who designed Golden Gate Park, and when?greenspun.com : LUSENET : San Francisco History : One Thread
Who designed Golden Gate Park, and when?
-- Katie Morris (email@example.com), November 05, 1997
Shortly before 1866, a clamor for a large public park began, and city authorities moved to obtain the land. A compromise settlement between the city, the squatters, and other so-called land owners was approved by the Mayor and the Board of Supervisors January 14, 1868, and ratified by the State Legislature March 27, 1868.
The first Park commissioners appointed William Hammond Hall to survey and prepare maps of the park area, and he was appointed the first Park Superintendent August 14, 1871. From: http://www.sfmuseum.org/hist2/ggpark.html
-- rp (firstname.lastname@example.org), November 05, 1997.
The prominent Golden Gate Park historian, Raymond H. Clary, wrote a book called "The Making of Golden Gate Park : The Early Years, 1865- 1906". This book has all the information about the park's early history. Unfortunately, this book is out of print, but should be in any San Francisco Public library.
-- P. Marcopulos (email@example.com), September 25, 1998.
"Designed" is an interesting word, when it comes to the long-term implementation of something so elaborate as Golden Gate Park, but yes, William Hammond Hall laid out the basic pattern of the park, including its street patterns and it's rough outlines. John McLaren, a later superintendent who today is oft referred to as the Father of Golden Gate Park ---however unfair this may be to Hall--- oversaw the park's design into its mature state. It is interesting to note that Frederick Law Olmsted, the landscape architect of Central Park in New York, was first called in to evalutate the prospect of creating a park in the western sand-dune-strewn regions of San Francisco, and considered it an impossible task. He later sent a nice letter to Hall acknolweding his having proven him wrong so marvellously.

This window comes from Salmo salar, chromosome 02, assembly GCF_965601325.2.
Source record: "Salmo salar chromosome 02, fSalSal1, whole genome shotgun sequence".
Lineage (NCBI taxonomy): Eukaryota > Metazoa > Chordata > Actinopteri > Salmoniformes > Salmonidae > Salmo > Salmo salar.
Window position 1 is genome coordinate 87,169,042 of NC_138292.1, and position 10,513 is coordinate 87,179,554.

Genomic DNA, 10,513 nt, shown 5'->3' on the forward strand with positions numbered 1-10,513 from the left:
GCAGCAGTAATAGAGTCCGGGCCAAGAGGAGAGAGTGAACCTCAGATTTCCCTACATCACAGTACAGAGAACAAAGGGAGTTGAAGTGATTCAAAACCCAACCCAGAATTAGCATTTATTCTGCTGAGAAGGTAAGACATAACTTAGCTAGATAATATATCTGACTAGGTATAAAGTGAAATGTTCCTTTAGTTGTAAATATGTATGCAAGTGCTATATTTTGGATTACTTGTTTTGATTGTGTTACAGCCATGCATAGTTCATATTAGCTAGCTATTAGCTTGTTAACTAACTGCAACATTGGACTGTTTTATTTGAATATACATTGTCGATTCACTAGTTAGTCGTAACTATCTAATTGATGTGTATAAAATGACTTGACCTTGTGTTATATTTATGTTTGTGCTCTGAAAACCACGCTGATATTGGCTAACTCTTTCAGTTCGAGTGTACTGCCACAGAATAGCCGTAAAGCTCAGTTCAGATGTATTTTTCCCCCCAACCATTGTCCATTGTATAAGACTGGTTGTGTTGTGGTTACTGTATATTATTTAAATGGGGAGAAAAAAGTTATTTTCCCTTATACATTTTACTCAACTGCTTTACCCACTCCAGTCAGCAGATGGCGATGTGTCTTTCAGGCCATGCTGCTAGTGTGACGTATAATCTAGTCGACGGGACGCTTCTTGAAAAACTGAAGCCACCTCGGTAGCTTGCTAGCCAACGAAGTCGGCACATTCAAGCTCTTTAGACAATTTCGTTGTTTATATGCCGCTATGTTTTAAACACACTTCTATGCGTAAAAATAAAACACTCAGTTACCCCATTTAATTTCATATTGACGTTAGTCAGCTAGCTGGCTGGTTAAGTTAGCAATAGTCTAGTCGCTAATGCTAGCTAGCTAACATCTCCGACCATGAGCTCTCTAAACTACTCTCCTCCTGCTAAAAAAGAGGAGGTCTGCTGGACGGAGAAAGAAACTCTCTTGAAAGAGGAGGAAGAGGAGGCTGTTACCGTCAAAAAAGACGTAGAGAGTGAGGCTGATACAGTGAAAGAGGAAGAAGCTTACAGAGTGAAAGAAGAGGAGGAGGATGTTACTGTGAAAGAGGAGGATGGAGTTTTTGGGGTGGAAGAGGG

-- Chris Dichtel (firstname.lastname@example.org), February 01, 1999.
McLAREN designed the park. He was helped by a Dutch gardener, ALVORD, for whom an artificial lake, ALVORD LAKE, was named. This lake was located inside the Haight Street entrance to the park. The last time that I saw the lake, it was filled with garbage and other debris.
NOTE: I would like some information re: the gardener, ALVORD, and the current existence of ALVORD LAKE. Thank you.
-- Myron Burt ALVORD (email@example.com), March 23, 2003.